This is the second time in less than a year that a chain retailer has agreed to pay the Division a seven-figure settlement to resolve allegations of chronic, widespread pricing violations. In November 2023, Dollar General Corp. agreed to a $1.2 million settlement resolving allegations stemming from OWM inspections identifying thousands of items that scanned for higher prices at the cash register than were posted where the merchandise was displayed for sale. The settlement included a $1.18 million civil penalty that, until today, was the highest ever obtained by OWM.

In addition to paying a $1,616,091 civil penalty and reimbursing the Division $25,409 for investigative costs and attorney’s fees, the settlement requires Walmart to make changes to its business practices to prevent future violations.

Those changes, contained in a Consent Order filed with the Division today, require Walmart to:

  • comply with all applicable state and federal laws and not engage in any unconscionable business practices or pricing violations as prohibited by the CFA, the Unit Pricing Disclosure Act, and the Unit Pricing Regulations;
  • use the approved unit of measure for every regulated commodity sold or advertised;
  • within 90 days of the settlement, incorporate training regarding Walmart’s obligation to comply with New Jersey’s unit pricing laws and regulations into the onboarding process for all new employees working in New Jersey Walmart stores who have pricing responsibilities;
  • conduct internal audits for a period of three years, such that each New Jersey Walmart store is audited at least once a year. The internal audits will include the random sampling of 100 regulated items, and an audit revealing errors in more than 2% of the products sampled at any one store shall constitute a failed audit;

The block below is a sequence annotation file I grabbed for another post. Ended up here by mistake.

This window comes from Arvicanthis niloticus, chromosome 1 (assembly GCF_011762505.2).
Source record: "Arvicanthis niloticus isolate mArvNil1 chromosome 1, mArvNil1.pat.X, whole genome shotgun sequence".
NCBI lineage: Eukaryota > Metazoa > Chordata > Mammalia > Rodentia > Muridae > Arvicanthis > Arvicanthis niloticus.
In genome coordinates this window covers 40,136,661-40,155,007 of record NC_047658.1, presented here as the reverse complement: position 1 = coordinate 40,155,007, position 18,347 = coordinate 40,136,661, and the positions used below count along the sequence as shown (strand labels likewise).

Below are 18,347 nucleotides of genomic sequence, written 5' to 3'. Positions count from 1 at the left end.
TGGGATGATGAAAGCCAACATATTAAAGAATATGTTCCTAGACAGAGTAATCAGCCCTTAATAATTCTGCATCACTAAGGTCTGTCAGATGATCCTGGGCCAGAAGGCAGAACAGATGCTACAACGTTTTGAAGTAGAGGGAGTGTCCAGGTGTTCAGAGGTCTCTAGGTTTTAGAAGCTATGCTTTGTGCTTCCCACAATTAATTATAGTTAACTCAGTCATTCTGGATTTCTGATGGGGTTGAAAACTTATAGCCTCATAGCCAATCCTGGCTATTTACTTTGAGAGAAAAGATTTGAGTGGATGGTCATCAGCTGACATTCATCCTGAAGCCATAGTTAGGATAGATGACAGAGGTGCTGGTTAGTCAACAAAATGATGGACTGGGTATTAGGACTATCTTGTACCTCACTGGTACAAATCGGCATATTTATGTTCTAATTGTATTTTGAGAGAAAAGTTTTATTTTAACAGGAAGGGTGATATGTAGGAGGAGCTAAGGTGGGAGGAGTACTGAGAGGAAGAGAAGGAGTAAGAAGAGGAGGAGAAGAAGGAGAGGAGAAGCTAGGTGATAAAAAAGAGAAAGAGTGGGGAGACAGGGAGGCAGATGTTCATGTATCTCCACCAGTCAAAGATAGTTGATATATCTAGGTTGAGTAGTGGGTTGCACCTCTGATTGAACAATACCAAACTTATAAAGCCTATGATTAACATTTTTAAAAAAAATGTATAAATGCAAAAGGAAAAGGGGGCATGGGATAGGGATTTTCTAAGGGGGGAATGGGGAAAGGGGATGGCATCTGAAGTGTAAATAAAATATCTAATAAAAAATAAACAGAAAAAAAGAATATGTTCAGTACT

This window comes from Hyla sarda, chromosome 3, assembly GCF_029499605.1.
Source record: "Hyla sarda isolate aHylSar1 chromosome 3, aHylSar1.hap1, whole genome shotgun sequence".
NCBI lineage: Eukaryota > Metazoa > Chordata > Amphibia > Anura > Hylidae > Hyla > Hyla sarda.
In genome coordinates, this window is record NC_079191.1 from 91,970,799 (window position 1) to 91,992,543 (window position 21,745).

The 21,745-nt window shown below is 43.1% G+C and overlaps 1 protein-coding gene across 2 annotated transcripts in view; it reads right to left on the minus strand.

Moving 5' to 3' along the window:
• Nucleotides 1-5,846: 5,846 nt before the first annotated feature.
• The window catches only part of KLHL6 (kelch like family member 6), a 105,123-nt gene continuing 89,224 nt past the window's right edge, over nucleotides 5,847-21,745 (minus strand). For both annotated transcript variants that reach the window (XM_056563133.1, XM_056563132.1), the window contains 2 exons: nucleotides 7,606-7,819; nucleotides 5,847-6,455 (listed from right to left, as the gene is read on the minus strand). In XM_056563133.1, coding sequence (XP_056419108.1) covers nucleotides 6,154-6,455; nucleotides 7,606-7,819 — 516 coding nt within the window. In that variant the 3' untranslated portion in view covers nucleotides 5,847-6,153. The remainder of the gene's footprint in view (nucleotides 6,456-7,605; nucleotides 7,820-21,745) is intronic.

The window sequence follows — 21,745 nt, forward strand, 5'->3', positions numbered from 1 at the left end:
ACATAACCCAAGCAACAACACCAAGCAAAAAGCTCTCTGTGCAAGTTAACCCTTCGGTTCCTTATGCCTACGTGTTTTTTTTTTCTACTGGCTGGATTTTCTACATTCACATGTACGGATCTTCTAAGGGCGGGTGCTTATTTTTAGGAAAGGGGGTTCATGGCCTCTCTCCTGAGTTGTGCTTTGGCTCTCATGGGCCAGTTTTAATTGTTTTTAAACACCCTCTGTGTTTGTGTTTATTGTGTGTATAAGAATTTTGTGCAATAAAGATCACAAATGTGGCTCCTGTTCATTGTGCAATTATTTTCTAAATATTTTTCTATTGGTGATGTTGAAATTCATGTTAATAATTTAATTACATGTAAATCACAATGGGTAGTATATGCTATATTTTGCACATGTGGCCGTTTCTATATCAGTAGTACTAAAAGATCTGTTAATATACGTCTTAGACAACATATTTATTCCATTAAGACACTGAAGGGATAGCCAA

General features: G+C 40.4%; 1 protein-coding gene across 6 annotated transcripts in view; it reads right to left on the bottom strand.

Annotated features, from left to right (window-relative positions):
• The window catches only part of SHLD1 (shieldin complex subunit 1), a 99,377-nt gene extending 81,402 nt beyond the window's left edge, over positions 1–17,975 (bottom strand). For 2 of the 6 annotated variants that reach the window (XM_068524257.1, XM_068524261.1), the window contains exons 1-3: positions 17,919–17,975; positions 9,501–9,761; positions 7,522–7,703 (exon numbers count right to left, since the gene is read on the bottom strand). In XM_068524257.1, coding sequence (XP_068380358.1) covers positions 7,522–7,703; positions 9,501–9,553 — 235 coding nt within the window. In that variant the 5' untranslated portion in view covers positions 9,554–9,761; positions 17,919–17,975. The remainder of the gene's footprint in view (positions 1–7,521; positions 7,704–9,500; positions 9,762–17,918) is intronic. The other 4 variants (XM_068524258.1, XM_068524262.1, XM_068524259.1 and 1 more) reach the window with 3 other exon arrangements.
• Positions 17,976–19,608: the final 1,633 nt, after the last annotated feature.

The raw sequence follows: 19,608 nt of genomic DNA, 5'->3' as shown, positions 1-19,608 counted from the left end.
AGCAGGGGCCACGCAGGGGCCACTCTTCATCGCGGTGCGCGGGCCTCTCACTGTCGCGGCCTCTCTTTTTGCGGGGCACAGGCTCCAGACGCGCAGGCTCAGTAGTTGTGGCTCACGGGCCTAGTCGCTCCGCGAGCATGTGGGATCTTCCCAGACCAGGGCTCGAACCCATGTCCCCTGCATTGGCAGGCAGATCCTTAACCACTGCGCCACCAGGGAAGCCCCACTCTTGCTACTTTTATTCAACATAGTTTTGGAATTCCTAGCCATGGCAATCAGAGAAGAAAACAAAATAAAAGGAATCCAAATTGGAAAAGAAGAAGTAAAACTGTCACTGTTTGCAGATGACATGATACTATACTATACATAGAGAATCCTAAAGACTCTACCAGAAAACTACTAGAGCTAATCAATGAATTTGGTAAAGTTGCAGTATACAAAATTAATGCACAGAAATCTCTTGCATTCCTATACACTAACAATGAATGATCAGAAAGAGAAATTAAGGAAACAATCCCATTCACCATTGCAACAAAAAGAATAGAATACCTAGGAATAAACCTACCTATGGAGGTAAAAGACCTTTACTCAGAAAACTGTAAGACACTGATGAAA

• semi-annually submit to the Division a corrective action plan for failed audits during the preceding six-month period, along with a summary of likely reasons and efforts to prevent future unit pricing errors;
  • submit the first corrective action plan to the Division no later than one year after the effective date of the settlement; and
  • retain all reports and records of every internal audit for a period of three years and provide them to the Division upon request.

The inspections were conducted by Investigators Joseph Singh, Michelle Szatkowski, Aniyah Brooks, and Shianne Vieira, within OWM’s Pricing Section, under the supervision of Chief Investigator Kelly Fairclough and Acting Superintendent David Freed.

Deputy Attorney General Jeffrey Kozier, under the supervision of Consumer Fraud Prosecution Section Chief Jesse Sierant within the Division of Law’s Affirmative Civil Enforcement Practice Group, represented the State in this matter.

Consumers who believe that a business is in violation of New Jersey’s consumer protection or pricing laws are encouraged to file an online complaint. Consumers can also call 1-800-242-5846 to receive a complaint form by mail.

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The mission of the Division of Consumer Affairs, within the Department of Law and Public Safety, is to protect the public from fraud, deceit, misrepresentation, and professional misconduct in the sale of goods and services in New Jersey through education, advocacy, regulation, and enforcement. The Division pursues its mission through its 51 professional and occupational boards that oversee approximately 750,000 licensees in the state, its Regulated Business section that oversees 60,000 NJ registered businesses, as well as through its Office of Consumer Protection, Bureau of Securities, Charities Registration section, Office of Weights and Measures, and Legalized Games of Chance section.